The Usefulness of MR Imaging in the Diagnosis of Dysembryoplastic Neuroepithelial Tumor in Children: A Study of 14 Cases

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The Usefulness of MR Imaging in the Diagnosis of Dysembryoplastic Neuroepithelial Tumor in Children: A Study of 14 Cases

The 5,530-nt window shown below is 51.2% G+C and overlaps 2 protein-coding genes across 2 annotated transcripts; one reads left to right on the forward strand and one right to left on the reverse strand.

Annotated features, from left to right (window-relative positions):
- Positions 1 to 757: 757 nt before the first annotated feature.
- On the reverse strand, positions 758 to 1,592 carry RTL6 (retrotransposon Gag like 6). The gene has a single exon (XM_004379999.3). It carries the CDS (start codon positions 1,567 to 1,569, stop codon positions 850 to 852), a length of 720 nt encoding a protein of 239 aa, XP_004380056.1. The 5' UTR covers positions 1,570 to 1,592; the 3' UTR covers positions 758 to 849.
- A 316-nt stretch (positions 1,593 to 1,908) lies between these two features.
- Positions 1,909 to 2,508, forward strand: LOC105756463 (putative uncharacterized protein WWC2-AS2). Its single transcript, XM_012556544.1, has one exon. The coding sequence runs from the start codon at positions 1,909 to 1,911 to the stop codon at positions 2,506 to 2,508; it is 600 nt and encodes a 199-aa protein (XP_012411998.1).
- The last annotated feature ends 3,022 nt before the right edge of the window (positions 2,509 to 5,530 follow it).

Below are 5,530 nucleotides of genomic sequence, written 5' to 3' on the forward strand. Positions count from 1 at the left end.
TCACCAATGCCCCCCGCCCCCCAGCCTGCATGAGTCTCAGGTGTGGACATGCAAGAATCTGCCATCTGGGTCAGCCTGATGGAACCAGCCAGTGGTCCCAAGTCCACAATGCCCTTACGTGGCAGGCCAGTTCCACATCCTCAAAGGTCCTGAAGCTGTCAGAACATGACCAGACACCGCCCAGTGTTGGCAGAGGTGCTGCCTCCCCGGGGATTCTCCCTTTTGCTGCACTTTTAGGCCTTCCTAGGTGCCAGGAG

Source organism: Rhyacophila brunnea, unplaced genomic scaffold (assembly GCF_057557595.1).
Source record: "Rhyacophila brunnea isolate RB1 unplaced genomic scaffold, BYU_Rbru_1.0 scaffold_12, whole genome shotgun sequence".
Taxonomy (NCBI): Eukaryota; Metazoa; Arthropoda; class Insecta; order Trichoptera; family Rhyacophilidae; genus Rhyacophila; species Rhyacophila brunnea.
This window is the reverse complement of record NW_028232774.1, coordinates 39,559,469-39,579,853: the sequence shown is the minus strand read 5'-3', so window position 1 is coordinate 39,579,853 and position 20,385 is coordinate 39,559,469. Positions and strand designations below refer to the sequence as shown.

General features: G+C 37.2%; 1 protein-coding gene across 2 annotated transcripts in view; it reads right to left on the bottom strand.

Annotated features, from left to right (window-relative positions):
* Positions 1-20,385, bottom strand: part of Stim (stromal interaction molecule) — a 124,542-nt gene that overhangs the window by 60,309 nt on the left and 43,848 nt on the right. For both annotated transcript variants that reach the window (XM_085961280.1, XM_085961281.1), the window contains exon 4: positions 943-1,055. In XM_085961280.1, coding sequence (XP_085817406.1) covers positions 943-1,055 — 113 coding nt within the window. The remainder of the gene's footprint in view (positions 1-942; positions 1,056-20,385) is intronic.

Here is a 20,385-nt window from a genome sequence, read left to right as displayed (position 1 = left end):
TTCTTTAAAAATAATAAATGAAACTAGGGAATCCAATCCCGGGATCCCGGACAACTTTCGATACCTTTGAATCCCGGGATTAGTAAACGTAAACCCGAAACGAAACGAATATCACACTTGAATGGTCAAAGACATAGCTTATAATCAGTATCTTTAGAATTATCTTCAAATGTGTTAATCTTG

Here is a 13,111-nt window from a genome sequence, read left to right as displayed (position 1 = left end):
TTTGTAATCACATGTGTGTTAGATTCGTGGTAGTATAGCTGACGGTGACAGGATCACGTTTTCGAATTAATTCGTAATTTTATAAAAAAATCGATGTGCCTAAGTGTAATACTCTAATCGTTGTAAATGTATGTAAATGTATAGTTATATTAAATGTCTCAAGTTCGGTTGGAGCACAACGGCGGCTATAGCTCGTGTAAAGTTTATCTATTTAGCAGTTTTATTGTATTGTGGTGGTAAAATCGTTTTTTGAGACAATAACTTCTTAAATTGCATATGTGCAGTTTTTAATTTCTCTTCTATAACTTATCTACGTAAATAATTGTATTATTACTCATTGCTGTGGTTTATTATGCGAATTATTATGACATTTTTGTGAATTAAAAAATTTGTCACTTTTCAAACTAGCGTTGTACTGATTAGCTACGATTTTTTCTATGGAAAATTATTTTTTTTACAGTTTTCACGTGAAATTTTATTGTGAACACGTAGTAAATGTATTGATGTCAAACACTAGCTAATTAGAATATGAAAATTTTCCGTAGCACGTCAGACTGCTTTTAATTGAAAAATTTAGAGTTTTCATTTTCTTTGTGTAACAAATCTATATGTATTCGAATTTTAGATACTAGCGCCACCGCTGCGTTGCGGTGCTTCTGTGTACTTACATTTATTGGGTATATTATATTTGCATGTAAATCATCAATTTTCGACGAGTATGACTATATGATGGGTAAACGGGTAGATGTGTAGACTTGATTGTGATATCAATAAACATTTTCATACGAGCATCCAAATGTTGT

The Usefulness of MR Imaging in the Diagnosisof Dysembryoplastic Neuroepithelial Tumor inChildren: A Study of 14 Cases Carla Fernandez, Nadine Girard, Armando Paz Paredes, Corinne Bouvier-Labit,Gabriel Lena, and Dominique Figarella-Branger  BACKGROUND AND PURPOSE:  Dysembryoplastic neuroepithelial tumors (DNTs) are be-nign lesions affecting children and are associated with epilepsy. The goal of our study was tobetter characterize the clinical-radiologic-pathologic spectrum of DNTs (complex and simpleforms only) in a series of 14 children.  METHODS:  Clinical, neuroradiologic, and pathologic features of all cases were retrospec-tively studied.  RESULTS:  Eleven cases of complex and three cases of simple DNTs were identified. Meanfollow-up was 87 months, and no recurrence was recorded except for one case of simple DNT. We found that some neuroradiologic features may be helpful to support the diagnosis of DNT:presence of “septations,” triangular pattern of distribution, and absence of contrast enhance-ment. CONCLUSION:  The evidence of the specific glioneuronal element is found by pathologicexamination, but the typical neuroradiologic aspect of DNT suggests this diagnosis preopera-tively. Radiologic examination may be helpful for the diagnosis of DNT when pathologicfindings are inconclusive. First described in 1988 by C. Daumas-Duport (1),dysembryoplastic neuroepithelial tumors (DNTs) arebenign lesions affecting young people and are clini-cally characterized by drug-resistant partial seizuresand normal neurologic examination. Neuroimagingtypically shows a predominantly cortical and well-demarcated lesion (1, 2). Most DNTs do not displaycontrast enhancement (1, 3–6). Three histologicforms have been described (3, 7). The complex formis characterized by the association of a specific glio-neuronal element (SGNE) with glial nodules and amultinodular architecture. Foci of cortical dysplasiaare common. The simple form demonstrates only theSGNE (7). A third, “nonspecific,” form of DNT doesnot show the SGNE but displays the same clinical andneuroimaging features as complex DNT (3). Onpathologic examination, this form may mimic anykind of glioma and, consequently, its existence isdebated. Daumas-Duport et al define the clinical-radiologic criteria of DNT as follows: 1) partial sei-zures, with or without secondary generalization, be-ginning before the age of 20 years, 2) no neurologicdeficit or stable congenital deficit, 3) cortical locationof the lesion as best demonstrated by MR imaging,and 4) neither mass effect nor peritumoral edemafindings at imaging (3).We report a series of 14 DNTs (with SGNE) inchildren. Clinical, neuroradiologic, and pathologic re-sults were reviewed, and we found that additionalneuroradiologic findings were helpful to perform thediagnosis of DNT. To date, all children are alive, inkeeping with the benign clinical course of DNT. Methods Case Selection and Clinical Findings Between 1986 and 2000, 14 typical DNTs were diagnosed inchildren at our institution on the basis of pathologic findings. All patients fulfilled the clinical-radiologic criteria defined byDaumas-Duport et al. Age at diagnosis, sex, symptom durationbefore surgical excision, and clinical presentation, including thetype of epilepsy, were recorded. Type of resection (tumorec-tomy vs lobectomy) and extent of resection were defined on thebasis of both postoperative reports and early postoperative Received October 10, 2002; accepted after revision, December16.Supported by the Association pour la Recherche contre le Can-cer, the Groupement des Entreprises Franc¸aises dans la Luttecontre le Cancer, and institutional grants to D.F.B.From the Department of Pathology and Neuropathology (C.F.,C.B.-L., D.F.-B.); Department of Neuroradiology (N.G.); and De-partment of Pediatric Neurosurgery, Hoˆpital d’Enfants de laTimone (A.P.P, G.L.), Marseille, France Address correspondence to Dominique Figarella-Branger, Ser- vice d’Anatomie Pathologique et Neuropathologie, Hoˆpital de laTimone, 264 rue Saint-Pierre, 13385 Marseille Cedex 05, France. ©  American Society of Neuroradiology  AJNR Am J Neuroradiol  24:829–834, May 2003829  imaging. At the time of the last medical examination or on thebasis of information obtained from a questionnaire sent to thepatients ’  medical doctors, the following parameters were re-corded: anticonvulsive treatment (yes-no), seizure frequency,and recurrence (yes-no).  Neuroimaging  Preoperative and postoperative neuroradiologic examina-tions were reviewed by a neuroradiologist (N.G.). A preoper-ative CT scan was available in eight cases, and an iodinatedcontrast media injection was done in six cases. PreoperativeMR imaging findings were available in all cases, with gadolin-ium injection in 10 cases. Lesion location, white matter involve-ment, calcifications, cystic component, overlying skull deforma-tion, contrast enhancement, lesion shape, and presence of  “ septations ”  were studied.  Pathologic Analysis Surgical specimens were fixed in formalin or Bouin ’ s fixativeand paraffin embedded. In each case, all available microscopicslides were reviewed by two pathologists (D.F.B. and C.F.).Glial cell type, the presence of anaplasia criteria (includingatypias, mitosis, necrosis, and endothelial proliferation), dys-plastic neurons, perivascular inflammation, white matter, andmeningeal involvement were studied. Results Clinical Features The age at surgery ranged from 3 to 18 years(mean, 10.1 years). Nine male and five female pa-tients were included in the study. Partial seizuresoccurred in all cases and were subsequently general-ized in seven cases (cases 3, 5, 6, 8, 10, 12, and 14).Seizures were drug-resistant in nine cases. Seizureduration ranged from 2 weeks to 14 years, with amean duration of 36 months before surgery. Thirteenpatients had no neurologic deficit, and one patient(case 8) had a congenital unilateral sensorimotor def-icit that remained unchanged for 4 years. Three pa-tients presented with behavior disorders (cases 2, 5,and 8) and two with mental retardation (cases 8 and9). Total surgical excision (tumorectomy [cases 1 – 5and 7 – 14] or lobectomy [case 6]) was performed andno adjuvant therapy was administered (Table 1).  Neuroimaging   All cases displayed a cortical tumoral lesion thatdemonstrated neither perilesional edema nor masseffect on midline structures (Table 2, Figs 1A  – D and2A  – D). Temporal, frontal, parietal, and occipitallobes were involved in six, seven, one, and one cases,respectively. One case (case 8) involved two adjacentlobes. On CT scans, the lesion appeared hypoattenu-ated in seven of eight available cases and heteroge-neous in one case. No case demonstrated calcifica-tion, and two cases showed small cysts (cases 7 and 8).On T1-weighted images (Fig 1A), the lesion appearedto be hypointense in 13 cases and heterogeneous inone case (case 7). On T2-weighted images (Fig 1B),the lesion was of high signal intensity in all cases. A deformation of the overlying skull was observed in six cases. Gadolinium injection induced a tumor en-hancement in three of 10 available cases, always witha nodular pattern. One of these cases had major hem-orrhagic changes (case 7; Fig 2). In all cases, the lesionexceeded the thickness of the normal cortex and in- volved the white matter. In eight cases, the tumor width was maximal at the cortical level and decreased towardtheventricles,leadingtoatriangularpattern(Fig1D)of distribution usually best seen on coronal images. Thetumor boundaries were also rectilinear in three othercases but with a rectangular pattern (Fig 1C) of distri-bution, whereas the three remaining lesions wererounded. In all but two cases (cases 9 and 11), the lesionseemed to be divided by thin septa (Fig 1A-C). Thesesepta were best seen on high-resolution MR images(inversion recovery 3-mm-thick sections, 3D T1- weighted images of 1-mm-thick sections) and had the TABLE 1: Clinical findings Patient(no.) Age(y)/Sex SymptomDurationSeizureTypeExtent of ResectionType of ResectionSeizure Frequency atLast MedicalExamination/  AnticonvulsiveTreatmentTumorRecurrenceFollow-up(Months)1 11/M 7 months Partial* Total Tumorectomy 0/No No 912 15/M 4 years Partial* Total Tumorectomy 0/No No 1483 7/M 9 months Partial* Total Tumorectomy 0/No No 1654 14/M 6 months Partial Total Tumorectomy 0/No No 295 9/F 8 months Partial Total Tumorectomy 0/Yes No 326 9/M 2 years Partial* Total Lobectomy 0/No No 637 12/F 9 months Partial Total Tumorectomy 0/No No 258 4/F 3 years Partial* Total Tumorectomy 0/No No 999 11/F 7 years Partial* Total Tumorectomy 0/No No 8710 8/M 4 months Partial Total Tumorectomy Unchanged/yes No 3611 3/M 5 months Partial* Total Tumorectomy 0/Yes No 3612 18/F 14 years Partial* Total Tumorectomy 0/No No 16713 6/M 2 years Partial* Total Tumorectomy 0 then recurrence/yes Yes 12514 14/M 2 weeks Partial Total Tumorectomy 0/No No 117* Drug-resistant seizures. 830 FERNANDEZ AJNR: 24, May 2003  F IG  1. Typical DNT findings.  A,  Sagittal T1-weighted MR imageshows a large lesion of low signal in-tensity involving the temporal lobe,without edema or mass effect and cor-responding to a complex form of DNT.The lesion is divided by septationsleading to an alveolar aspect. B,  The lesion is of high signal inten-sity on this T2-weighted MR image.The septations appear to be of lowsignal intensity. C,  Sagittal T1-weighted MR imageshows a frontoparietal DNT with sharpboundaries and a rectangular patternof distribution. D,  Coronal T2-weighted MR imageillustrates the triangular pattern of distri-butiontypicalofDNT,withatumorwidththat is maximal at the cortical level anddecreases toward brain ventricles. E,  Low-magnification view showingthe cortical location and the nodular ar-chitecture typical of DNT (hematoxylinphloxin-saffron, magnification  10). F, Theglio-neuronalspecificelementis composed of oligodendrocyte-likecells surrounding areas of mucoid sub-stance containing “floating neurons”(hematoxylin phloxin-saffron, magnifi-cation  300). TABLE 2: Neuroradiologic findings Patient(no.) LocationCT MRDistribution Septations Skull Erosion Attenuation Contrast T1/T2 Contrast1 Frontal Hypoattenuated NA   2  /  1    Rectangular    2 Temporal NA NA   2  /  1    Triangular    3 Temporal Hypoattenuated    2  /  1  NA Triangular    4 Frontal Hypoattenuated    2  /  1    Rectangular    5 Temporal NA NA   2  /  1  Nodular Round    6 Temporal Hypoattenuated    2  /  1  NA Triangular    7 Occipital Heterogeneous Nodular H/  1  Nodular Triangular    8 Frontoparietal NA NA   2  /  1  Nodular Rectangular    9 Temporal NA NA   2  /  1    Triangular    10 Frontal Hypoattenuated    2  /  1  NA Triangular    11 Temporal NA NA   2  /  1    Triangular    12 Frontal NA NA   2  /  1    Triangular    13 Frontal Hypoattenuated    2  /  1  NA Round    14 Frontal Hypoattenuated    2  /  1    Round    Note. — NA, not available; MRI, T1/T2  T1-weighted image/T2-weighted image; 2 , hypointense lesion; 1 , hyperintense lesion; H, heterogeneouslesion;  , negative;  , positive.  AJNR: 24, May 2003 DYSEMBRYOPLASTIC NEUROEPITHELIAL TUMOR 831  same intensity as normal cortex. We named them  “ sep-tations. ”  Consequently, most lesions were well-demar-cated triangular lesions (57% of cases), did not displayenhancement after contrast material injection (78% of cases), and showed septations (85% of cases). The as-sociation of these three features was observed in five(36%) of 14 cases.  Histologic Findings  A typical specific SGNE was clearly identifiable inall cases (Fig1E and F). In three cases (cases 12, 13,and 14), the SGNE represented the whole lesion,leading to the diagnosis of the simple form of DNT(Table 3). The 11 other cases displayed glial nodulesand were classified as complex DNTs. In these glialnodules, oligodendrocyte-like areas were observed inall cases, associated with piloid cells in two cases andfibrillary astrocytes in one case. Calcifications weredetected in four cases. Nuclear pleiomorphism (Fig2E) was noted in three complex DNTs, including onecase with strong atypias (case 2). Rare mitoses wereobserved in one case (case 2). One case demonstratedscarce endothelial proliferation (case 9). Necrosis wasnot recorded. Discrete and focal perivascular lympho-cytic cuffing was present in three cases (cases 6, 7, and8). One of them (case 7) presented major hemor-rhagic changes (Fig 2F). In six cases, the lesion in- volved the leptomeninges, and the SGNE was occa-sionally observed in this location. Numerous neurons were entrapped in the glial component in all cases, F IG  2. DNT involving the occipital lobe and pre-senting hemorrhagic changes (case 7).  A,  On CT scan, the lesion appears of low at-tenuation and shows a nodular enhancement af-ter contrast injection. B  and  C,  On transverse (  B  ) and sagittal (  C  )T1-weighted MR images, the DNT is of low signalintensity, displays septations, but shows threeareas of hyperintensity after gadolinium injection,mimicking a glioma. D,  Transverse T2-weighted MR image showsthe absence of edema and mass effect on me-dian structure. E,  Marked nuclear atypias can be observed inthe glial areas of DNT (hematoxylin phloxin-saf-fron, magnification  200). F,  An oligodendroglioma-like area showing ma- jor hemorrhagic changes characterized by nu-merous hemosiderin-laden histiocytes (hematox-ylin phloxin-saffron, magnification  200). 832 FERNANDEZ AJNR: 24, May 2003  but no dysplasic neurons typical of gangliogliomas were observed. Cortical dysplasia was observed inseven of eight complex DNTs where enough cortex  was available at pathologic examination.  Follow-up The follow-up duration ranged from 25 to 167months, with a mean of 87 months. At the time of thelast examinations, 12 patients were free of seizures,and only one still used an anticonvulsive treatment.Seizure frequency was unchanged in one case (case10). In the remaining case (case 13), seizures beganagain after a seizure-free period of 2 years, and tumorrecurrence was observed on MR images 125 monthsafter the initial excision. The child underwent surgeryat another center, and we could not study the newpathologic specimen. No neuroradiologic evidence of recurrence was observed in the 13 others cases. Discussion Clinical presentation of DNT is stereotyped: a longhistory of partial drug-resistant seizures and the ab-sence of progressive neurologic deficit (1, 3 – 6).DNTs are stable and benign lesions, although onecase of malignant transformation 11 years after initialexcision has been reported (8). Currently, lesion sta-bility cannot often be evaluated, because the occur-rence of partial seizures leads to neuroimaging andsubsequent surgical excision. Surgical excision re-mains necessary, because it provides the best chanceto cure epilepsy and prevents hemorrhagic complica-tions (9). Regarding our patients, most lesions wereinitially considered as tumors on the basis of neuro-imaging findings, so a simple tumorectomy was per-formed in 13 cases, whereas only one patient under- went classic epilepsy surgery. All but two patients were seizure free after excision, so it seems that tu-morectomy is sufficient to cure epilepsy in most cases.The single case of recurrence (case 12) was initially asimple form of DNT. It is currently the only reportedcase of recurrence except for a case of malignanttransformation (8).Typically, DNTs display hypointensities on T1- weighted MR images and hyperintensities on T2- weighted MR images (3, 4, 10). Edema and masseffect on midline structures are lacking (3, 4, 10),although they may be observed in case of hemor-rhagic complications (9, 11). Diffuse astrocytomasand World Health Organization (WHO) grade IIoligodendrogliomas may in some cases share this neu-roradiologic aspect (12). Nevertheless, it is of theutmost importance to distinguish DNTs from glio-mas, because DNTs can be cured by surgery alone.This is of particular interest in children because of thehighly deleterious effect of adjuvant therapies. Gen-erally, pathologic examination leads to the diagnosisof DNT if the SGNE is present; however, it appearsobvious that this diagnosis must be affirmed cau-tiously, because some oligodendrogliomas harboringcystic changes and entrapping neurons may mimic theSGNE (13). Moreover, the aggressiveness criteria,including mitosis, ischemic necrosis, capillary prolif-eration, nuclear atypias, and meningeal involvementare usually observed in malignant tumors but do notexclude the diagnosis of DNT (1, 3, 5, 6, 14, 15). Forall these reasons, the diagnosis of DNT must be theresult of a multidisciplinary discussion including cli-nicians, neuroradiologists, and pathologists.With regard to our series, neuroimaging findingsseem to be very helpful in the diagnosis of DNT. Inaddition to lack of peritumoral edema and mass effecton midline structures, triangular pattern of distributionand presence of septations are frequently observed. Be-cause DNTs are thought to be of dysembryoplasticsrcin, the triangular pattern of distribution may berelated to the radial glial fibers pathway. Septationsprobably correspond to the lobular aspect describedelsewhere (2). They are true septations and are notcaused by distortions of sulci and reflection. Theymay reflect the nodular architecture of the DNT andthe demarcations between normal cortex, densely cel-lular zones (glial nodules), and loose zones (SGNE). TABLE 3: Pathologic findings PatientCorticalDysplasiaGlial NoduleCell Type Calcifications AtypiasEndothelialProliferationPerivascularInflammationMeningealInvolvement1 C.U.    O       2 M.I. NA O  P       3 R.E.    O       4 S.C.    O       5 D.E. NA O       6 B.E.    O   A        7 B.O.    O  P       8 L.A.    O       9 Z.E.    O       10 A.N. NA O       11 C.H.    O       12 A.Y.    None       13 P.I. NA None       14 C.E. NA None       Note. — O, oligodendrocytes; P, piloid cells; A, fibrillary astrocytes;  , negative;  , positive; NA, not available.  AJNR: 24, May 2003 DYSEMBRYOPLASTIC NEUROEPITHELIAL TUMOR 833